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We are entering the Jewish High Holy Day season, which runs for the entire lunar month of Tishrei this year from Monday evening, September 6 – Wednesday, September 29. Rosh Hashanah and Yom Kippur are listed on secular calendars, but there is another 9-day holiday called Sukkot, right after Yom Kippur. It is a big harvest celebration but it is not listed on calendars.
The second set of holidays, Sukkot, is likely much less observed among our Jewish students and faculty, though some students will not go to class on the first two and last two days of Sukkot (dates below).
For college students, being away from home for these holidays can highlight the homesickness and the yearning to be in the nest, and for some, quite the opposite. If you celebrate Christmas, imagine staying on campus while most students return home for the holiday. If you celebrate Ramadan, this season is similar to that month of observance. The University of Minnesota Hillel will welcome students and can be reached through http://www.mnhillel.org.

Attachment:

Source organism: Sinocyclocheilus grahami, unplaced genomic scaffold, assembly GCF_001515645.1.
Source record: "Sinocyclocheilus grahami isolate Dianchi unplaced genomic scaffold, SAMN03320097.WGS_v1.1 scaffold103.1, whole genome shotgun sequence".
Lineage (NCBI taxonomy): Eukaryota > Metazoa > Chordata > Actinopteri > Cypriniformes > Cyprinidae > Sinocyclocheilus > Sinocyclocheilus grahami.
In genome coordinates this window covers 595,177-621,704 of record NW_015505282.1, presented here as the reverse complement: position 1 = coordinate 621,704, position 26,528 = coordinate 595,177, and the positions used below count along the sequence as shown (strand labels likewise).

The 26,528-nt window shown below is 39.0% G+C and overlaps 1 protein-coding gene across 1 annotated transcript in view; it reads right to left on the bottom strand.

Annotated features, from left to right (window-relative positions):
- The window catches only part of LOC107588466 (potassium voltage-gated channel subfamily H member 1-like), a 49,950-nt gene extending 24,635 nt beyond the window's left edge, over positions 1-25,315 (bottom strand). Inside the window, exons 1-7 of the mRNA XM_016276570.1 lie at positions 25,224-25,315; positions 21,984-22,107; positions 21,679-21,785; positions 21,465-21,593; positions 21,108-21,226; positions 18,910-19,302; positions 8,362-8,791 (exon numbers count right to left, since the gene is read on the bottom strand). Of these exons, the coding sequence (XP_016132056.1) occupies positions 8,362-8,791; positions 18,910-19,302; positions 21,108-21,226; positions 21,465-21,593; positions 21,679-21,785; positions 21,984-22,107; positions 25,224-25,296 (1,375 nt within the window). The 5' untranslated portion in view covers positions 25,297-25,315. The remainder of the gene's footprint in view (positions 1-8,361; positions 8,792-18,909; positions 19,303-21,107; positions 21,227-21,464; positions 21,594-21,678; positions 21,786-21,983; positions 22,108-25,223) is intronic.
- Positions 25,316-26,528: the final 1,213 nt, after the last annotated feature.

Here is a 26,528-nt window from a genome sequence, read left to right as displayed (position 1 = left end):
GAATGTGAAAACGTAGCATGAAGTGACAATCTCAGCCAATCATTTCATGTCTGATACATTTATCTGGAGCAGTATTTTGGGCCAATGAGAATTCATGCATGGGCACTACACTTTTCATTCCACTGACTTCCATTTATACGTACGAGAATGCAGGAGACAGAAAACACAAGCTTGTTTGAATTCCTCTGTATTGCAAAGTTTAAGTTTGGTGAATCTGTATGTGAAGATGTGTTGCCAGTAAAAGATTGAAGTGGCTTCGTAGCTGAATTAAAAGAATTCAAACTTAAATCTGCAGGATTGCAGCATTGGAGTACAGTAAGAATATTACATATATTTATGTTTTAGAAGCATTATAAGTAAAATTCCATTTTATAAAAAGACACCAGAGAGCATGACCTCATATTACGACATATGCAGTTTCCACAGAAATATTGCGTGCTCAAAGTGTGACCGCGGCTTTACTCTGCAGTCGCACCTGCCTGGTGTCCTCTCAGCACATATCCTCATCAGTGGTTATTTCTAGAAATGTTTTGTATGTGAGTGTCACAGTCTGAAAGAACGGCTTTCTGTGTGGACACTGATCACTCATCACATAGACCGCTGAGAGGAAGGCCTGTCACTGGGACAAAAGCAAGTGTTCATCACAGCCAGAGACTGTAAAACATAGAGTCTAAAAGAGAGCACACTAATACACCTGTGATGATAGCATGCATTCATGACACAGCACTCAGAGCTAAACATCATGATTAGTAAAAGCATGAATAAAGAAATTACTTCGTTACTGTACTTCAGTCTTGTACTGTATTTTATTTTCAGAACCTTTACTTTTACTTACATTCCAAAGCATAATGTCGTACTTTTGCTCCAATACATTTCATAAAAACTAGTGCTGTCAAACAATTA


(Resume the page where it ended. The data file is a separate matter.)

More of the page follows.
The greeting for this season is, “Sha-NAH to-VAH”. meaning Happy New Year.
How to be an ally: We encourage you to have conversations with your Jewish students and colleagues about their observances. If you are aware that students or colleagues are Jewish, it would likely be welcomed to ask them how they observe the holidays and what they mean to them. Since Jewish students and colleagues may or may not self-identify, you may want to announce an invitation to ”any Jewish students/faculty” to talk with you about what this next month is for them, vis a vis classes or being far (or near) family. To further be an ally you could also move important meetings or events away from Rosh Hashanah and Yom Kippur.
Augsburg Religious Holidays Policy https://docs.google.com/document/d/1bsiyBZp2sQHfuA2jUGM2cnagAlz_tb0W-TIPnlocSus/edit?usp=sharing